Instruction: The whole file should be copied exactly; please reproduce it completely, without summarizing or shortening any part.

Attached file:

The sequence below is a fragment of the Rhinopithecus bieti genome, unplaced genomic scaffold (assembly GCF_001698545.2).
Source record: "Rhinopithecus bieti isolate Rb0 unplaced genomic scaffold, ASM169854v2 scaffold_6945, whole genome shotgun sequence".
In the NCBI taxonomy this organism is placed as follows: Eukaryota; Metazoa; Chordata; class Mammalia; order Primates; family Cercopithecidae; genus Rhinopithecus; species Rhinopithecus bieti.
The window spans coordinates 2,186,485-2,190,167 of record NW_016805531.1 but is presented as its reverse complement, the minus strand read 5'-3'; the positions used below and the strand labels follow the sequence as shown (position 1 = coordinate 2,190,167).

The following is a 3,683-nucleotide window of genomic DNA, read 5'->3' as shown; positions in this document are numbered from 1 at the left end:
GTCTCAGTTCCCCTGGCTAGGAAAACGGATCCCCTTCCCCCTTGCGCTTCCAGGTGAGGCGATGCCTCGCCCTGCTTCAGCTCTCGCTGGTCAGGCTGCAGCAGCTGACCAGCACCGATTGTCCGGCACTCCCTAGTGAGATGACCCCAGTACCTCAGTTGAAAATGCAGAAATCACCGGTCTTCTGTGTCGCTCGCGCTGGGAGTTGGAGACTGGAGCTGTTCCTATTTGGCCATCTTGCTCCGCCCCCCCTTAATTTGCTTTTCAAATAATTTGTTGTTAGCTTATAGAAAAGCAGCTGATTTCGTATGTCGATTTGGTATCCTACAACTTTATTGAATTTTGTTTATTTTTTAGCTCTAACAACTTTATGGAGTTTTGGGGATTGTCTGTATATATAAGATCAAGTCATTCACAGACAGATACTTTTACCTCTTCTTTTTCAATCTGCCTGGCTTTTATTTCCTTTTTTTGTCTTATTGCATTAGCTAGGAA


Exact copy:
The sequence below is a fragment of the Rhinopithecus bieti genome, unplaced genomic scaffold (assembly GCF_001698545.2).
Source record: "Rhinopithecus bieti isolate Rb0 unplaced genomic scaffold, ASM169854v2 scaffold_6945, whole genome shotgun sequence".
In the NCBI taxonomy this organism is placed as follows: Eukaryota; Metazoa; Chordata; class Mammalia; order Primates; family Cercopithecidae; genus Rhinopithecus; species Rhinopithecus bieti.
The window spans coordinates 2,186,485-2,190,167 of record NW_016805531.1 but is presented as its reverse complement, the minus strand read 5'-3'; the positions used below and the strand labels follow the sequence as shown (position 1 = coordinate 2,190,167).

The following is a 3,683-nucleotide window of genomic DNA, read 5'->3' as shown; positions in this document are numbered from 1 at the left end:
GTCTCAGTTCCCCTGGCTAGGAAAACGGATCCCCTTCCCCCTTGCGCTTCCAGGTGAGGCGATGCCTCGCCCTGCTTCAGCTCTCGCTGGTCAGGCTGCAGCAGCTGACCAGCACCGATTGTCCGGCACTCCCTAGTGAGATGACCCCAGTACCTCAGTTGAAAATGCAGAAATCACCGGTCTTCTGTGTCGCTCGCGCTGGGAGTTGGAGACTGGAGCTGTTCCTATTTGGCCATCTTGCTCCGCCCCCCCTTAATTTGCTTTTCAAATAATTTGTTGTTAGCTTATAGAAAAGCAGCTGATTTCGTATGTCGATTTGGTATCCTACAACTTTATTGAATTTTGTTTATTTTTTAGCTCTAACAACTTTATGGAGTTTTGGGGATTGTCTGTATATATAAGATCAAGTCATTCACAGACAGATACTTTTACCTCTTCTTTTTCAATCTGCCTGGCTTTTATTTCCTTTTTTTGTCTTATTGCATTAGCTAGGAA